book_ajin-demihuman01More promising is Ajin: Demi-Human, a supernatural thriller that starts slowly but builds momentum quickly. The first ten or so pages are a chore to read, as author Tsuina Miura provides a detailed explanation of what demi-humans are–they’re immortal–and how many walk the earth. (Hint: not many.) After this clumsy intro, however, the author delivers a nasty jolt: seemingly ordinary teen Kei Nagai learns the hard way that he’s immortal when he survives a hit-and-run accident with a truck. The intense media interest in this discovery forces Kei to go on the lam to avoid bounty hunters, government agents, and evil scientists.

A story likes Ajin lives or dies by its artwork, and manga-ka Gamon Sakurai proves he’s up to the task of bring Miura’s script to life. Kei’s accident, for example, is suitably icky and unsettling, leaving the reader as dumbfounded as the characters who witnessed it. Sakurai’s action scenes are crisply rendered, too–a big plus, considering how many pages of volume one are devoted to high-speed chases and hand-to-hand combat. My only nit-picky criticism is the character designs: although the adults look good, some of the teenagers have serious Manga Hair. That’s a minor complaint, however, considering how much I enjoyed volume one.

9781939130402Also on my nightstand are volumes three and four of Fumi Yoshinaga’s What Did You Eat Yesterday? I admit that I began this series fully expecting to love it, but have been mildly disappointed thus far. The issue, for me, is the ratio of drama to shop talk. The vignettes exploring the relationship between Shiro, an uptight lawyer, and his partner Kenji, a cheerful hairdresser, are lovely, capturing the normal rhythms of a middle-aged couple’s life. We also get glimpses of each man’s work situation, and how they interact with peers and clients—another winning touch. The food talk, however, is less compelling. Though some of the dishes sound appetizing, I found these passages as tedious as listening to someone give a blow-by-blow account of an expensive meal. Your mileage may vary; if you live to eat, you may find these stove-side rhapsodies more engaging than I have.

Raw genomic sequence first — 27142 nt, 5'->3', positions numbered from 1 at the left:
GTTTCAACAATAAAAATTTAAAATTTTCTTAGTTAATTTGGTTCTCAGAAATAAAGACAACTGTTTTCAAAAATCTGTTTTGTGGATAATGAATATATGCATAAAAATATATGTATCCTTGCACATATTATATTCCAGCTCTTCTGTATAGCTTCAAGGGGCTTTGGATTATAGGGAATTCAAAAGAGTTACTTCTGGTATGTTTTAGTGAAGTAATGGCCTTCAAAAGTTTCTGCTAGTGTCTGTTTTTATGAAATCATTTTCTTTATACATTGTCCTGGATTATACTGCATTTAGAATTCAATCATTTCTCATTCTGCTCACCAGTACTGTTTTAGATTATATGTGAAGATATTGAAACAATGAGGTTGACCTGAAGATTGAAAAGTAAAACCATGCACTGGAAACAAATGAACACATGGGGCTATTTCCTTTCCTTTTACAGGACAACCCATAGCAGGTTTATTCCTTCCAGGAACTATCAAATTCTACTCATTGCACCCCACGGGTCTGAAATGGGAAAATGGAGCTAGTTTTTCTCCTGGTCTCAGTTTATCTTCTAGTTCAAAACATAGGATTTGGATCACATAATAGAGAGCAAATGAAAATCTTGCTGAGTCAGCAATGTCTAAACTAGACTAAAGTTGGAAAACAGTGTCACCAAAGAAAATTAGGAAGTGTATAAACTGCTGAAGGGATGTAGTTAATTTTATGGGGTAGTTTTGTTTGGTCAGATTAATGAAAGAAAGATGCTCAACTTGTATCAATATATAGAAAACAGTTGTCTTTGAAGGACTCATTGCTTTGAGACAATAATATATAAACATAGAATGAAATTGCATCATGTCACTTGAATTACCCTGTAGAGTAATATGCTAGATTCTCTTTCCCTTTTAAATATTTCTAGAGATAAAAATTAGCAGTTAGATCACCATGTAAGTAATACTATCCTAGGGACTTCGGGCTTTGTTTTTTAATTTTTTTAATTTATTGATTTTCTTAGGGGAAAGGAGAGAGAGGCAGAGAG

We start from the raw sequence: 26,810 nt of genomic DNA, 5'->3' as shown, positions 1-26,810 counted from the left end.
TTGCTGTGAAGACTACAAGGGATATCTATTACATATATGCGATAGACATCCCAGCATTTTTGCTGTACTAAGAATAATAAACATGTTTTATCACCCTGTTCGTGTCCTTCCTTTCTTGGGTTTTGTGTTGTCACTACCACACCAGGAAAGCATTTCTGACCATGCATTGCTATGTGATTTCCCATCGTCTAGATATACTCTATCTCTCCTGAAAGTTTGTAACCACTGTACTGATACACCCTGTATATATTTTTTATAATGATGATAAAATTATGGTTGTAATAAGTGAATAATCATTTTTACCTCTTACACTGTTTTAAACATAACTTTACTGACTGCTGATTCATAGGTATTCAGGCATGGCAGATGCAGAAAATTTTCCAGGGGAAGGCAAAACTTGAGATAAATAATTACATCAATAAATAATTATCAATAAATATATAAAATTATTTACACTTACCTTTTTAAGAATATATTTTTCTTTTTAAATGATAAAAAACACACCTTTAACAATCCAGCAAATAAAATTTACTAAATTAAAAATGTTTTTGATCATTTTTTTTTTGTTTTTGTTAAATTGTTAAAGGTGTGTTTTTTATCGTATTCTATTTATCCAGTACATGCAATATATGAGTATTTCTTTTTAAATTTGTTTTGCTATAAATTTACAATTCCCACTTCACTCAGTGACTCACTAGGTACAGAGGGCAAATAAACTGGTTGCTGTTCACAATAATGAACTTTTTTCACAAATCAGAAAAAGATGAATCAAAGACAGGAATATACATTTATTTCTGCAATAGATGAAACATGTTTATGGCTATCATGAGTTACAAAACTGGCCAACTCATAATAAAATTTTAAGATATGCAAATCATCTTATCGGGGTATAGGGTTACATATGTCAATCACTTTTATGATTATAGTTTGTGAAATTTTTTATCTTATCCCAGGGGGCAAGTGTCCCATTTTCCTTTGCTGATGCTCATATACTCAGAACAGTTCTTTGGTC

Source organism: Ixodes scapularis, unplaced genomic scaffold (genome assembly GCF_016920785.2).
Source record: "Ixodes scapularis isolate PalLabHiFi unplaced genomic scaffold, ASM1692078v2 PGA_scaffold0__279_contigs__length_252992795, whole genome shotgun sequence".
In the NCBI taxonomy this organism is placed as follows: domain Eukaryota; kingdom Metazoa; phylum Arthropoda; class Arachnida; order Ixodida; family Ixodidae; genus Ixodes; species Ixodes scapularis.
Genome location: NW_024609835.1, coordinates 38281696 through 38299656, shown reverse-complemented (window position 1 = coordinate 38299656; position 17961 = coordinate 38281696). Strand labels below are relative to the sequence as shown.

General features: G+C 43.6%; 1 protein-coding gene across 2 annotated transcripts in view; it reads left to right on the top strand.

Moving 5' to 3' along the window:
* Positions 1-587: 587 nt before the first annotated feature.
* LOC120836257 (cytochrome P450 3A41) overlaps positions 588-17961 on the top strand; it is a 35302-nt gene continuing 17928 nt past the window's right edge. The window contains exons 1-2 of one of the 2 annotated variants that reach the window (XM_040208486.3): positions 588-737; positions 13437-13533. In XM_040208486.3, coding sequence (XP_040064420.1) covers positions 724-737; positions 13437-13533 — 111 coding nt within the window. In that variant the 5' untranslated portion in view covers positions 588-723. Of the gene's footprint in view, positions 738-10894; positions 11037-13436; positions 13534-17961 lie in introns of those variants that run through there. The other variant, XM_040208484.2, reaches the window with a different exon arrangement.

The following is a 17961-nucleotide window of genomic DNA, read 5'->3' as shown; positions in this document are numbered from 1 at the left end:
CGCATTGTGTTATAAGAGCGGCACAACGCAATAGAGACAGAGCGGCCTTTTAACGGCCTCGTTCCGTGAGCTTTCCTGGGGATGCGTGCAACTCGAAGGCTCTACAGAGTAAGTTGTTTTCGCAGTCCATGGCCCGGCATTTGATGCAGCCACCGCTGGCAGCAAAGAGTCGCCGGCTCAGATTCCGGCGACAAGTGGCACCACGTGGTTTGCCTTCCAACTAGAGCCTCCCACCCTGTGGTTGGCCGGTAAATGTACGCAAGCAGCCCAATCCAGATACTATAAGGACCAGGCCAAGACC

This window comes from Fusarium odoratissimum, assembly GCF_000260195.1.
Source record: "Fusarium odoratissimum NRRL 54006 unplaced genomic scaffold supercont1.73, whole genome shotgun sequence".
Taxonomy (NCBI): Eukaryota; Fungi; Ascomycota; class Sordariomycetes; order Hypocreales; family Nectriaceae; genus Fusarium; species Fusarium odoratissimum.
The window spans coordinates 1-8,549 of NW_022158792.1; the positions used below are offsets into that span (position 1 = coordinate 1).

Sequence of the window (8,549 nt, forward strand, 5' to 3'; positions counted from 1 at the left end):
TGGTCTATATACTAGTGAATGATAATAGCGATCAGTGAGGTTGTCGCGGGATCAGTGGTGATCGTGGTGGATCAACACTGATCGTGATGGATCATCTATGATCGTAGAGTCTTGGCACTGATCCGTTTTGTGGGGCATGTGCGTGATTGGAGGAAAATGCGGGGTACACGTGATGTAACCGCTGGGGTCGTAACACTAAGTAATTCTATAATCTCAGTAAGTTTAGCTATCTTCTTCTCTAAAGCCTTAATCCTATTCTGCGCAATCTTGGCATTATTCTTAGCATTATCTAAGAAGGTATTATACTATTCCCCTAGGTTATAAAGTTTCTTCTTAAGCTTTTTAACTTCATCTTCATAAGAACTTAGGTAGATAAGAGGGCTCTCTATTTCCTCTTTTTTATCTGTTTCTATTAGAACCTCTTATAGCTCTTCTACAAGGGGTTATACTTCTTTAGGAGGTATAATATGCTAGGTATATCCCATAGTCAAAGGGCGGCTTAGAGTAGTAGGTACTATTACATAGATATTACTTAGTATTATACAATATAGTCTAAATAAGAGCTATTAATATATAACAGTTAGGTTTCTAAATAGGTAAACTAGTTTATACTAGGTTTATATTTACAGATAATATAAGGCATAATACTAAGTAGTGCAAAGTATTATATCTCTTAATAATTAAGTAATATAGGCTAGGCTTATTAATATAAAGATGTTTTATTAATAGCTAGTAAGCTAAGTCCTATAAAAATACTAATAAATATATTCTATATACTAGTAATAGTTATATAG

Johanna: It’s been a while since I’ve had a chance to read any manga—too much life stuff getting in the way—but the bright side of that is lots of volumes to catch up on over the holidays from series I expect to enjoy. I did manage to dive into a few books recently, plus try a new one-shot.

What Did You Eat Yesterday 5

Let’s start with one of my current favorites, What Did You Eat Yesterday? Volume 5 is just out, and every new book for me is a reminder that I’m thrilled that we’re getting this series in English. I adore Fumi Yoshinaga’s art, and her combination of recipe how-tos and small moments of daily life for a gay couple works well. I keep thinking I’m going to try one of the dishes Shiro prepares, but they’re too domestic. They use short-cut bottled sauces and whatever he gets at the local grocery, which is realistic (someone who has to get dinner on the table every day doesn’t spend a lot of time making fancy dishes) and a great insight into his personality, but that makes them difficult to replicate in the U.S. Yet that cultural authenticity adds another level of enjoyment. I need to learn to mimic how he thinks about meals, with easy but balanced side dishes included, instead of getting caught up in the details. I’m not sure I could filet my own whole fish in my kitchen, the way Shiro does, either.

Ha! I originally typoed “meals” as “males” above, which leads into the other piece of the work, the comfortable relationship between the two men. It’s not about what Shiro and Kenji say, specifically, to each other in an evening, it’s that they’re sharing the details of their experiences. Some of them are dramatic, as when Kenji explains how his father abandoned his family. There’s a good deal of humor, too. Early on, a friendly housewife’s husband tries to make Shiro friends with the other gay guy he knows just because they’re both gay. Anyone who’s been matched up on a superficiality can ruefully relate to that. Overall, I never know what a new chapter will bring, which I like a lot.

Genshiken Second Season 5